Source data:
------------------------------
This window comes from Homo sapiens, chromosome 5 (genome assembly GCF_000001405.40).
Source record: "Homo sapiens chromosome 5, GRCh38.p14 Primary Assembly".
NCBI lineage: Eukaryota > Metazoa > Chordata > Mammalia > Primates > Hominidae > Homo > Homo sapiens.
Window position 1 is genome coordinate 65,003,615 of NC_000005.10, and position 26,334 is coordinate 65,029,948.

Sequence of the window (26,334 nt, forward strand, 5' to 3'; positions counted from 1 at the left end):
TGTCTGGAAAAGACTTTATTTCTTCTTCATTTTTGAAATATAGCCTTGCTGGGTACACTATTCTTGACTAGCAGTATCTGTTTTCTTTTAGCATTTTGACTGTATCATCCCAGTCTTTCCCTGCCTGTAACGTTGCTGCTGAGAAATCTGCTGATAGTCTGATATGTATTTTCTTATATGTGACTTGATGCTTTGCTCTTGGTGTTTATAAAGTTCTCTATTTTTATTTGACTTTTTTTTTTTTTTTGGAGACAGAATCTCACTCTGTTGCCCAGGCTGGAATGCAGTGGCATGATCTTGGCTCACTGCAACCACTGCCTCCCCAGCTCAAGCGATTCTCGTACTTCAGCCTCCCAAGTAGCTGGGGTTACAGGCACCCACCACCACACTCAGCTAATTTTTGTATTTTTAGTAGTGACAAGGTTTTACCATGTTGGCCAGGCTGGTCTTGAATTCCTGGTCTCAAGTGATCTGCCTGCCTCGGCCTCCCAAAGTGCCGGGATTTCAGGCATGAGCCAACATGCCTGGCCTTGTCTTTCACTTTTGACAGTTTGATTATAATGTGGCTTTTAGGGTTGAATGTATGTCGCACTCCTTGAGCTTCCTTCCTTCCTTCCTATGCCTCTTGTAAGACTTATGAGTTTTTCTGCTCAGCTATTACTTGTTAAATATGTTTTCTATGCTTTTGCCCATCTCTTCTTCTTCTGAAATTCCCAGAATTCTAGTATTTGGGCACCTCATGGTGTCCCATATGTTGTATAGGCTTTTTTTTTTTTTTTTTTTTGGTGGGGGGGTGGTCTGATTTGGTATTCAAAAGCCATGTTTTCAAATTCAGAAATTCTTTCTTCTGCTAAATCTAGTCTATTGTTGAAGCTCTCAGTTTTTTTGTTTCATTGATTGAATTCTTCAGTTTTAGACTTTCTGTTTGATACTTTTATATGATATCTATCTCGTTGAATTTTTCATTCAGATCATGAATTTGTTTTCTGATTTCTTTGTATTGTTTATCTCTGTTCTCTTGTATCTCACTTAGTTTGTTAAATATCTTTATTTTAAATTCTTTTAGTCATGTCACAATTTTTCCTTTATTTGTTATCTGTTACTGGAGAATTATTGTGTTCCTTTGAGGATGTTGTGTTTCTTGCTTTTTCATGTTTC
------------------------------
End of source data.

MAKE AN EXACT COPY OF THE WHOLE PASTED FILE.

This window comes from Homo sapiens, chromosome 5 (genome assembly GCF_000001405.40).
Source record: "Homo sapiens chromosome 5, GRCh38.p14 Primary Assembly".
NCBI lineage: Eukaryota > Metazoa > Chordata > Mammalia > Primates > Hominidae > Homo > Homo sapiens.
Window position 1 is genome coordinate 65,003,615 of NC_000005.10, and position 26,334 is coordinate 65,029,948.

Sequence of the window (26,334 nt, forward strand, 5' to 3'; positions counted from 1 at the left end):
TGTCTGGAAAAGACTTTATTTCTTCTTCATTTTTGAAATATAGCCTTGCTGGGTACACTATTCTTGACTAGCAGTATCTGTTTTCTTTTAGCATTTTGACTGTATCATCCCAGTCTTTCCCTGCCTGTAACGTTGCTGCTGAGAAATCTGCTGATAGTCTGATATGTATTTTCTTATATGTGACTTGATGCTTTGCTCTTGGTGTTTATAAAGTTCTCTATTTTTATTTGACTTTTTTTTTTTTTTTGGAGACAGAATCTCACTCTGTTGCCCAGGCTGGAATGCAGTGGCATGATCTTGGCTCACTGCAACCACTGCCTCCCCAGCTCAAGCGATTCTCGTACTTCAGCCTCCCAAGTAGCTGGGGTTACAGGCACCCACCACCACACTCAGCTAATTTTTGTATTTTTAGTAGTGACAAGGTTTTACCATGTTGGCCAGGCTGGTCTTGAATTCCTGGTCTCAAGTGATCTGCCTGCCTCGGCCTCCCAAAGTGCCGGGATTTCAGGCATGAGCCAACATGCCTGGCCTTGTCTTTCACTTTTGACAGTTTGATTATAATGTGGCTTTTAGGGTTGAATGTATGTCGCACTCCTTGAGCTTCCTTCCTTCCTTCCTATGCCTCTTGTAAGACTTATGAGTTTTTCTGCTCAGCTATTACTTGTTAAATATGTTTTCTATGCTTTTGCCCATCTCTTCTTCTTCTGAAATTCCCAGAATTCTAGTATTTGGGCACCTCATGGTGTCCCATATGTTGTATAGGCTTTTTTTTTTTTTTTTTTTTGGTGGGGGGGTGGTCTGATTTGGTATTCAAAAGCCATGTTTTCAAATTCAGAAATTCTTTCTTCTGCTAAATCTAGTCTATTGTTGAAGCTCTCAGTTTTTTTGTTTCATTGATTGAATTCTTCAGTTTTAGACTTTCTGTTTGATACTTTTATATGATATCTATCTCGTTGAATTTTTCATTCAGATCATGAATTTGTTTTCTGATTTCTTTGTATTGTTTATCTCTGTTCTCTTGTATCTCACTTAGTTTGTTAAATATCTTTATTTTAAATTCTTTTAGTCATGTCACAATTTTTCCTTTATTTGTTATCTGTTACTGGAGAATTATTGTGTTCCTTTGAGGATGTTGTGTTTCTTGCTTTTTCATGTTTC